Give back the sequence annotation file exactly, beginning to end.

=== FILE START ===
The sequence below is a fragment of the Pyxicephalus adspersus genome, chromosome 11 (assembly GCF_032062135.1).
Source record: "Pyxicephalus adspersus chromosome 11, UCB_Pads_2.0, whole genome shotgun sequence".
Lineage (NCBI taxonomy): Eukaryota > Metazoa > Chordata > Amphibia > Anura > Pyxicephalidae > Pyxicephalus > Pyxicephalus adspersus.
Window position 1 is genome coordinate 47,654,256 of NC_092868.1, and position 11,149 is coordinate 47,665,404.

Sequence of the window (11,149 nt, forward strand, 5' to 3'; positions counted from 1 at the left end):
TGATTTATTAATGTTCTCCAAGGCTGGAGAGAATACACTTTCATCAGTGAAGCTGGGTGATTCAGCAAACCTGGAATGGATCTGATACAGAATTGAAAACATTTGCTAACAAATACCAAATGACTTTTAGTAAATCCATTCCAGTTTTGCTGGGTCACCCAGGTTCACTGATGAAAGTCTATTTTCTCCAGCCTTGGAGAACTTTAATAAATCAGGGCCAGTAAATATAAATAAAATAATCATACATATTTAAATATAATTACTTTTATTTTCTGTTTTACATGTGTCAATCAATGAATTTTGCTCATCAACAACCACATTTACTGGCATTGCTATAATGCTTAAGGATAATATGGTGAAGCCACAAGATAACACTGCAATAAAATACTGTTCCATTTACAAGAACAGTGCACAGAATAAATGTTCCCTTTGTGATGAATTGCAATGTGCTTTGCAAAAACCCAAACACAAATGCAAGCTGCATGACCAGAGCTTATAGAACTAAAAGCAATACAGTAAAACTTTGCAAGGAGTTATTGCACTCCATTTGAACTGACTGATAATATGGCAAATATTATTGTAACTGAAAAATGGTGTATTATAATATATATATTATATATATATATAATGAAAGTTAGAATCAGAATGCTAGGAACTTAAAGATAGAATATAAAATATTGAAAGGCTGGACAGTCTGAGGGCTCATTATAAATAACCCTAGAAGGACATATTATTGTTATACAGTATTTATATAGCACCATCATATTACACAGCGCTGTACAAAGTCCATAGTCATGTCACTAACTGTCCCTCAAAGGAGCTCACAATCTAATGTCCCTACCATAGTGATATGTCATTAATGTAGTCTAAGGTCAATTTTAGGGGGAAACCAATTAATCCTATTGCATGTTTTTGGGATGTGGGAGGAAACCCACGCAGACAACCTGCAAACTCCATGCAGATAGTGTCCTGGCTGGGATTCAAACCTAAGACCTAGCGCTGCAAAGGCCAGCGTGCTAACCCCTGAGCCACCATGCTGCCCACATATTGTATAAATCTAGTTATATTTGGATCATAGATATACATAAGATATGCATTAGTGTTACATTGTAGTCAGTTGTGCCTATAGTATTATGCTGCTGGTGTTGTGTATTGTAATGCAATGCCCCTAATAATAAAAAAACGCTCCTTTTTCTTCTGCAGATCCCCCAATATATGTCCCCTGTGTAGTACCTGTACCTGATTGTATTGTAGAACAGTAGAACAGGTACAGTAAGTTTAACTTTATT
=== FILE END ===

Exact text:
The sequence below is a fragment of the Pyxicephalus adspersus genome, chromosome 11 (assembly GCF_032062135.1).
Source record: "Pyxicephalus adspersus chromosome 11, UCB_Pads_2.0, whole genome shotgun sequence".
Lineage (NCBI taxonomy): Eukaryota > Metazoa > Chordata > Amphibia > Anura > Pyxicephalidae > Pyxicephalus > Pyxicephalus adspersus.
Window position 1 is genome coordinate 47,654,256 of NC_092868.1, and position 11,149 is coordinate 47,665,404.

Sequence of the window (11,149 nt, forward strand, 5' to 3'; positions counted from 1 at the left end):
TGATTTATTAATGTTCTCCAAGGCTGGAGAGAATACACTTTCATCAGTGAAGCTGGGTGATTCAGCAAACCTGGAATGGATCTGATACAGAATTGAAAACATTTGCTAACAAATACCAAATGACTTTTAGTAAATCCATTCCAGTTTTGCTGGGTCACCCAGGTTCACTGATGAAAGTCTATTTTCTCCAGCCTTGGAGAACTTTAATAAATCAGGGCCAGTAAATATAAATAAAATAATCATACATATTTAAATATAATTACTTTTATTTTCTGTTTTACATGTGTCAATCAATGAATTTTGCTCATCAACAACCACATTTACTGGCATTGCTATAATGCTTAAGGATAATATGGTGAAGCCACAAGATAACACTGCAATAAAATACTGTTCCATTTACAAGAACAGTGCACAGAATAAATGTTCCCTTTGTGATGAATTGCAATGTGCTTTGCAAAAACCCAAACACAAATGCAAGCTGCATGACCAGAGCTTATAGAACTAAAAGCAATACAGTAAAACTTTGCAAGGAGTTATTGCACTCCATTTGAACTGACTGATAATATGGCAAATATTATTGTAACTGAAAAATGGTGTATTATAATATATATATTATATATATATATAATGAAAGTTAGAATCAGAATGCTAGGAACTTAAAGATAGAATATAAAATATTGAAAGGCTGGACAGTCTGAGGGCTCATTATAAATAACCCTAGAAGGACATATTATTGTTATACAGTATTTATATAGCACCATCATATTACACAGCGCTGTACAAAGTCCATAGTCATGTCACTAACTGTCCCTCAAAGGAGCTCACAATCTAATGTCCCTACCATAGTGATATGTCATTAATGTAGTCTAAGGTCAATTTTAGGGGGAAACCAATTAATCCTATTGCATGTTTTTGGGATGTGGGAGGAAACCCACGCAGACAACCTGCAAACTCCATGCAGATAGTGTCCTGGCTGGGATTCAAACCTAAGACCTAGCGCTGCAAAGGCCAGCGTGCTAACCCCTGAGCCACCATGCTGCCCACATATTGTATAAATCTAGTTATATTTGGATCATAGATATACATAAGATATGCATTAGTGTTACATTGTAGTCAGTTGTGCCTATAGTATTATGCTGCTGGTGTTGTGTATTGTAATGCAATGCCCCTAATAATAAAAAAACGCTCCTTTTTCTTCTGCAGATCCCCCAATATATGTCCCCTGTGTAGTACCTGTACCTGATTGTATTGTAGAACAGTAGAACAGGTACAGTAAGTTTAACTTTATT